BBC NEWS Americas Africa Europe Middle East South Asia Asia Pacific Arabic Spanish Russian Chinese Welsh
BBCi CATEGORIES   TV   RADIO   COMMUNICATE   WHERE I LIVE   INDEX    SEARCH 

BBC NEWS
 You are in:  UK
Front Page 
World 
UK 
England 
Northern Ireland 
Scotland 
Wales 
UK Politics 
Business 
Sci/Tech 
Health 
Education 
Entertainment 
Talking Point 
In Depth 
AudioVideo 


Commonwealth Games 2002

BBC Sport

BBC Weather

SERVICES 
Friday, 15 February, 2002, 12:29 GMT
Homeland: That sentimental feeling
homeland n 1. One's native land. 2. An area set aside for a people of a particular national, cultural or racial origin. Popular in times of war as signifying more than just a mere plot of land, but instead embodying the emotional values of the home.

EXAMPLE: Winston Churchill, 1941: "We should therefore face now the problems of driving Japan back to her homelands and regaining undisputed mastery in the Pacific."

CURRENT USAGE: homeland security / homeland defence. Following 11 September, US President George Bush appointed governor Tom Ridge as director of homeland security.

NEW USAGE: the UK is not usually referred to as a homeland, but under influence of 11 September, the phrase is increasingly used. New Ministry of Defence discussion document raises possibility of reassigning reserve forces to "homeland" protection.

ORIGIN: in 17th Century, but used in 20th Century for people seeking their own land eg Kurds, Basques, Sikhs. Popularised in this sense by Jews prior to founding of Israel.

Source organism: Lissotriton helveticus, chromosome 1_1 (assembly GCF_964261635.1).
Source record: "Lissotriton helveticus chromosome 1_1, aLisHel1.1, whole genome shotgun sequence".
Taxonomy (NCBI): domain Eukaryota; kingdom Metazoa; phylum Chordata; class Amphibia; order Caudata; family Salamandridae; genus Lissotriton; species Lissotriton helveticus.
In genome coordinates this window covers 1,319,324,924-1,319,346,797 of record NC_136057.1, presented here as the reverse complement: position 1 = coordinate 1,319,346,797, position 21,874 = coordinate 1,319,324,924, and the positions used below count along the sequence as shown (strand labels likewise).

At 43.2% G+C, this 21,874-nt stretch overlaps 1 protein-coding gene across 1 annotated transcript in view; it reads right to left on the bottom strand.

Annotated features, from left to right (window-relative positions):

SYNONYM: why does homeland mean more than territory? Perhaps it conveys more folksy, sentimental and cosily dated nature. Gov Ridge described "homeland" as "the turf we stand on".

EMOTIVE: "Homeliness is at a premium in such anxious times and has often been the wished-for effect of President Bush's rhetoric": the Guardian, 24/10/01. Similar other words used to denote sense of national pride: Fatherland (for the Nazis) and Motherland (Stalinist Russia).

At home with this sort of language? Comments and suggestions can be submitted to the E-cyclopedia by clicking here.


Your comments:

Reader Martin Stock adds:
This is the language of political slogan writers and those who would be demogogues. It's main function is to curry nationalist fervour and is thus a highly charged word best employed to reduce real debate and stiffle those who seek a more open world.

Reader Steve Wehrle adds:
In apartheid-era South Africa, "homelands" were rural backwaters to which the government assigned those black persons it didn't want in cities.

Reader Brian Marshall adds:
I tend to think of "homeland" as the place you have come from rather than the place you are in. More frequently abbreviated to simply "home". But then I'm a Brit not given to adopting the phrases and titles of other nationalities.

Reader Tom (in Australia) adds:
Sure hope all the flags are at half-staff thru-out the UK homeland.

Reader Neil Smith adds:
The UK should stick to "Defence of the Realm". It has precise geographic and institutional implications.

See also:

14 Feb 02 | UK Politics
TA poised for new terror role
Internet links:


The BBC is not responsible for the content of external internet sites

Links to more UK stories are at the foot of the page.


E-mail this story to a friend

Links to more UK stories